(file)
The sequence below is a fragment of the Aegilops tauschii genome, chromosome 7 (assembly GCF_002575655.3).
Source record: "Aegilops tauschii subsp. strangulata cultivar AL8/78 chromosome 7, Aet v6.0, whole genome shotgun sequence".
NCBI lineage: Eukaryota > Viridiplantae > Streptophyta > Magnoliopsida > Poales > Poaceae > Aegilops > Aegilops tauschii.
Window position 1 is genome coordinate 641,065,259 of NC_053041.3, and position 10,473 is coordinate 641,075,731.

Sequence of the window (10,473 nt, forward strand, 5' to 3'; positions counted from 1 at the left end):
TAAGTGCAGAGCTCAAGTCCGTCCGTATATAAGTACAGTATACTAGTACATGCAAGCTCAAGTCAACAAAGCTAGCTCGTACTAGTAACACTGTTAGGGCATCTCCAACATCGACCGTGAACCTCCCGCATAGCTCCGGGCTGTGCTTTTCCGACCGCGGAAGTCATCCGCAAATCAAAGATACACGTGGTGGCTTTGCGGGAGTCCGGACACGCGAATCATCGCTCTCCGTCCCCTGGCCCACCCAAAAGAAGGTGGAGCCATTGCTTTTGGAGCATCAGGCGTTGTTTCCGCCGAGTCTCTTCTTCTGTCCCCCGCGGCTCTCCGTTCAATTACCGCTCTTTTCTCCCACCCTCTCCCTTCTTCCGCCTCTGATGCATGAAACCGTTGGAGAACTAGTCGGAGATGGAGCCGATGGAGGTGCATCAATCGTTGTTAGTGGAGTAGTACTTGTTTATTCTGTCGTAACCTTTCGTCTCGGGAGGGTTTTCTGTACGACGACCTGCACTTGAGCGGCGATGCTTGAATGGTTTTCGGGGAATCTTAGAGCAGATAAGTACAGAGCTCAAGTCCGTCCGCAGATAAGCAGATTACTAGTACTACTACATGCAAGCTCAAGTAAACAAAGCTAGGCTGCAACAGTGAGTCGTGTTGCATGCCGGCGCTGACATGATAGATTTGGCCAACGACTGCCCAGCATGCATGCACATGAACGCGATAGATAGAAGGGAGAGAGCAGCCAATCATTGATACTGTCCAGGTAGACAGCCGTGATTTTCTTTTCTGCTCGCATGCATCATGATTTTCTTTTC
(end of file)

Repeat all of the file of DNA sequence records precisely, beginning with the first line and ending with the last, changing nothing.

The sequence below is a fragment of the Aegilops tauschii genome, chromosome 7 (assembly GCF_002575655.3).
Source record: "Aegilops tauschii subsp. strangulata cultivar AL8/78 chromosome 7, Aet v6.0, whole genome shotgun sequence".
NCBI lineage: Eukaryota > Viridiplantae > Streptophyta > Magnoliopsida > Poales > Poaceae > Aegilops > Aegilops tauschii.
Window position 1 is genome coordinate 641,065,259 of NC_053041.3, and position 10,473 is coordinate 641,075,731.

Sequence of the window (10,473 nt, forward strand, 5' to 3'; positions counted from 1 at the left end):
TAAGTGCAGAGCTCAAGTCCGTCCGTATATAAGTACAGTATACTAGTACATGCAAGCTCAAGTCAACAAAGCTAGCTCGTACTAGTAACACTGTTAGGGCATCTCCAACATCGACCGTGAACCTCCCGCATAGCTCCGGGCTGTGCTTTTCCGACCGCGGAAGTCATCCGCAAATCAAAGATACACGTGGTGGCTTTGCGGGAGTCCGGACACGCGAATCATCGCTCTCCGTCCCCTGGCCCACCCAAAAGAAGGTGGAGCCATTGCTTTTGGAGCATCAGGCGTTGTTTCCGCCGAGTCTCTTCTTCTGTCCCCCGCGGCTCTCCGTTCAATTACCGCTCTTTTCTCCCACCCTCTCCCTTCTTCCGCCTCTGATGCATGAAACCGTTGGAGAACTAGTCGGAGATGGAGCCGATGGAGGTGCATCAATCGTTGTTAGTGGAGTAGTACTTGTTTATTCTGTCGTAACCTTTCGTCTCGGGAGGGTTTTCTGTACGACGACCTGCACTTGAGCGGCGATGCTTGAATGGTTTTCGGGGAATCTTAGAGCAGATAAGTACAGAGCTCAAGTCCGTCCGCAGATAAGCAGATTACTAGTACTACTACATGCAAGCTCAAGTAAACAAAGCTAGGCTGCAACAGTGAGTCGTGTTGCATGCCGGCGCTGACATGATAGATTTGGCCAACGACTGCCCAGCATGCATGCACATGAACGCGATAGATAGAAGGGAGAGAGCAGCCAATCATTGATACTGTCCAGGTAGACAGCCGTGATTTTCTTTTCTGCTCGCATGCATCATGATTTTCTTTTC